During the past few weeks, myself and my BMA Wales junior doctor committee colleagues have been watching as our final year medical student colleagues have demonstrated great professionalism and adaptability as the final months of their undergraduate studies swiftly changed, and for many, graduation and the invitation to take up provisional registration and employment as a doctor came early.
What is clear is that you are entering the medical profession and embarking on the next stage of your vocation during a time of great change. Whether you are taking up an interim foundation year job, or finding another path, welcome, thank you and congratulations. Regardless of what you decide to do during the pandemic, what you are doing and will do is more than enough. You are a valued member of our community.
We are your junior doctors’ committee in Wales. We are here to listen to your concerns, issues and needs. We represent you at Welsh and UK level and work closely alongside committees representing other grades of doctors, Health Education and Improvement Wales, Welsh Government, the GMC in Wales and NHS Wales. We work to safeguard and improve your employment and training rights, while promoting your wellbeing and safety.
Outside a pandemic, taking up practice is an exciting time; a time of adjustment and exposure to a large amount of information. Below is just a short summary outlining brief and informative resources to some of your most important employment and training rights as an interim foundation year, how we are working to promote your wellbeing and what the we can do for you.
Look out for the Welsh Fatigue and Facilities Charter, due to be launched very soon. This charter, agreed with the Welsh Government and NHS Employers, recognises the need for rest, access to food and drink, breaks and for your personal safety to be preserved while at work.
We have outlined a useful set of FAQs about key COVID-19 related issues, such as what your rights are if you are asked to deliver care with no personal protective equipment available and access to swab testing and other key questions. You can also log concerns about local shortages of PPE
You’ll find a whole host of training-related information from your education body, or ‘deanery’ at HEIW, here
The BMA offers free a 24/7 counselling service for all medical students, doctors and their dependants, and a peer support service. We also have a wellbeing hub collating resources across the UK, including Wales. Links to all can be found here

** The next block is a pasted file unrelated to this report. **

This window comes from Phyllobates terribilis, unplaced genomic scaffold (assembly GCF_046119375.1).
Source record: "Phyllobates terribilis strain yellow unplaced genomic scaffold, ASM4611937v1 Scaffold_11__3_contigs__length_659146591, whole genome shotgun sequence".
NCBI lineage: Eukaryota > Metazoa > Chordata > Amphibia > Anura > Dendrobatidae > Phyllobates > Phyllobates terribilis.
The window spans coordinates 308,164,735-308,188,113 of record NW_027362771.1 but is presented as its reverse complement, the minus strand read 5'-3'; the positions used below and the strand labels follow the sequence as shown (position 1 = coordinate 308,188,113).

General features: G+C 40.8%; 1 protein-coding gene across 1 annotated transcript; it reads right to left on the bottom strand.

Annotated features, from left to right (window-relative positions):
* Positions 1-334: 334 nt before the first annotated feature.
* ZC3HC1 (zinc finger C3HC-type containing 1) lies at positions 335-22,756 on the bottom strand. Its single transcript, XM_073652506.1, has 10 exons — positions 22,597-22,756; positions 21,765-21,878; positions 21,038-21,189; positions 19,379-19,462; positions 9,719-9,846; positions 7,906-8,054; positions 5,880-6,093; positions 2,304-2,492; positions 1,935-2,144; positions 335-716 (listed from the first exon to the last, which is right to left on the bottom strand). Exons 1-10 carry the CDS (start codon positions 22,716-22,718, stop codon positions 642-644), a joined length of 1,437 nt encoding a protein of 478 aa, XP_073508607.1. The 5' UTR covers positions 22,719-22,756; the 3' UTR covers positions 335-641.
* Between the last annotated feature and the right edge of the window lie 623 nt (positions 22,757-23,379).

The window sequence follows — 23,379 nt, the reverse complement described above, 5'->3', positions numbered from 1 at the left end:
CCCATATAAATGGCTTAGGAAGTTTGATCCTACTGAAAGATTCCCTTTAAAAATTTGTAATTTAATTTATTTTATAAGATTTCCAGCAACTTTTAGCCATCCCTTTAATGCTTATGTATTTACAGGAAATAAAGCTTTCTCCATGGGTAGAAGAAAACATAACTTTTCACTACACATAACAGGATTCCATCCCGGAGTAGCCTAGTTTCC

There is also the Health for Health Professionals Wales support service, which is free to access. Your health board may also be offering psychological support services – look out for emails via your wales.uk email account.
If you have concerns about your employment rights or working environment, please do contact the BMA’s First Point of Contact service. It only takes a few minutes, you are given a unique case number, and your issues will be sent on to employment advisors in Wales.
We are continuing to work hard on behalf of junior doctors in Wales, so look out for emails and posts on social media for updates. There may well be important announcements soon that will have further positive impacts on your working life.
It has never been more important to reach out and look out for each other. Remember, when you take up your licence to practise and begin your first post, you don’t just start your life as a doctor, you join a clinical team, and an international community of doctors. You are never alone – reach out. Find out more about WJDC
If you are taking up a clinical post, pace yourself, know that your best is good enough and that every day you are learning and contributing to your clinical teams, even when it doesn’t always feel like this. Arguably, perhaps the greatest skill as a clinician is knowing your limitations, working up to them but asking for help.
We are always listening. Please reach out and let us hear your voices so we can continue to promote your needs. Good luck!
Josie Cheetham is chair of the BMA Wales junior doctors committee.